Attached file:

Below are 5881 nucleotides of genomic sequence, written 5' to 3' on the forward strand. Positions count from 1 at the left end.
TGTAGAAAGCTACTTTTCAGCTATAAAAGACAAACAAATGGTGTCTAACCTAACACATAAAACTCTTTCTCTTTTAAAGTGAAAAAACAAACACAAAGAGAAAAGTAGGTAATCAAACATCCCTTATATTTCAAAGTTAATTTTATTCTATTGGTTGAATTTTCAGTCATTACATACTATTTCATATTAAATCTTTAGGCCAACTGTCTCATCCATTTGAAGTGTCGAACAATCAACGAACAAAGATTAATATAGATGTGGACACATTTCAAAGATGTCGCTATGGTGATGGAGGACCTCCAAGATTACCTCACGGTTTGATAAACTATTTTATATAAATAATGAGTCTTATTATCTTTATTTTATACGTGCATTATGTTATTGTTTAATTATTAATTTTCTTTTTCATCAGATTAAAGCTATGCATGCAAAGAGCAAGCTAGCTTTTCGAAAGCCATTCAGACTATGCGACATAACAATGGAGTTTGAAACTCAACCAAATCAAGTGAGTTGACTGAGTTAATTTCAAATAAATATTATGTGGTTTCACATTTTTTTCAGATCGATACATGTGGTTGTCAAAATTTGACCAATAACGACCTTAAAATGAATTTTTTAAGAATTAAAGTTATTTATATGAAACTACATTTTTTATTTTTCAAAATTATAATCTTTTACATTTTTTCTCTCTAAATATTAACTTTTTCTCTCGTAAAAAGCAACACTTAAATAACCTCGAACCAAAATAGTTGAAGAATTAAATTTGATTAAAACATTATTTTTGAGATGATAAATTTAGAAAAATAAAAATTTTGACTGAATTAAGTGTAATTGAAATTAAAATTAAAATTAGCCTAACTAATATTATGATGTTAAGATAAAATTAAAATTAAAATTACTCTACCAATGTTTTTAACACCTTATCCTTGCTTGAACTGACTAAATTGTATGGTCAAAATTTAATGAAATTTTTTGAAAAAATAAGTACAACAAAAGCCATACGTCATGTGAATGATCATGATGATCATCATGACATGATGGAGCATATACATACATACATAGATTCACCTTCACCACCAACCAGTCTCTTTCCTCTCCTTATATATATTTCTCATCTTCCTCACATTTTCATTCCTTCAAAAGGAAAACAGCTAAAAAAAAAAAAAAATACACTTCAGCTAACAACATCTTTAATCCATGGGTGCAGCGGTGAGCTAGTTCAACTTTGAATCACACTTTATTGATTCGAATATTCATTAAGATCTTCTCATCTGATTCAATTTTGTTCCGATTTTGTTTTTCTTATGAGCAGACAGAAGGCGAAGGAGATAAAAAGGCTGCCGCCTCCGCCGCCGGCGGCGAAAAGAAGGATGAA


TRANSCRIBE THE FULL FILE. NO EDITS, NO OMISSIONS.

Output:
Below are 5881 nucleotides of genomic sequence, written 5' to 3' on the forward strand. Positions count from 1 at the left end.
TGTAGAAAGCTACTTTTCAGCTATAAAAGACAAACAAATGGTGTCTAACCTAACACATAAAACTCTTTCTCTTTTAAAGTGAAAAAACAAACACAAAGAGAAAAGTAGGTAATCAAACATCCCTTATATTTCAAAGTTAATTTTATTCTATTGGTTGAATTTTCAGTCATTACATACTATTTCATATTAAATCTTTAGGCCAACTGTCTCATCCATTTGAAGTGTCGAACAATCAACGAACAAAGATTAATATAGATGTGGACACATTTCAAAGATGTCGCTATGGTGATGGAGGACCTCCAAGATTACCTCACGGTTTGATAAACTATTTTATATAAATAATGAGTCTTATTATCTTTATTTTATACGTGCATTATGTTATTGTTTAATTATTAATTTTCTTTTTCATCAGATTAAAGCTATGCATGCAAAGAGCAAGCTAGCTTTTCGAAAGCCATTCAGACTATGCGACATAACAATGGAGTTTGAAACTCAACCAAATCAAGTGAGTTGACTGAGTTAATTTCAAATAAATATTATGTGGTTTCACATTTTTTTCAGATCGATACATGTGGTTGTCAAAATTTGACCAATAACGACCTTAAAATGAATTTTTTAAGAATTAAAGTTATTTATATGAAACTACATTTTTTATTTTTCAAAATTATAATCTTTTACATTTTTTCTCTCTAAATATTAACTTTTTCTCTCGTAAAAAGCAACACTTAAATAACCTCGAACCAAAATAGTTGAAGAATTAAATTTGATTAAAACATTATTTTTGAGATGATAAATTTAGAAAAATAAAAATTTTGACTGAATTAAGTGTAATTGAAATTAAAATTAAAATTAGCCTAACTAATATTATGATGTTAAGATAAAATTAAAATTAAAATTACTCTACCAATGTTTTTAACACCTTATCCTTGCTTGAACTGACTAAATTGTATGGTCAAAATTTAATGAAATTTTTTGAAAAAATAAGTACAACAAAAGCCATACGTCATGTGAATGATCATGATGATCATCATGACATGATGGAGCATATACATACATACATAGATTCACCTTCACCACCAACCAGTCTCTTTCCTCTCCTTATATATATTTCTCATCTTCCTCACATTTTCATTCCTTCAAAAGGAAAACAGCTAAAAAAAAAAAAAAATACACTTCAGCTAACAACATCTTTAATCCATGGGTGCAGCGGTGAGCTAGTTCAACTTTGAATCACACTTTATTGATTCGAATATTCATTAAGATCTTCTCATCTGATTCAATTTTGTTCCGATTTTGTTTTTCTTATGAGCAGACAGAAGGCGAAGGAGATAAAAAGGCTGCCGCCTCCGCCGCCGGCGGCGAAAAGAAGGATGAA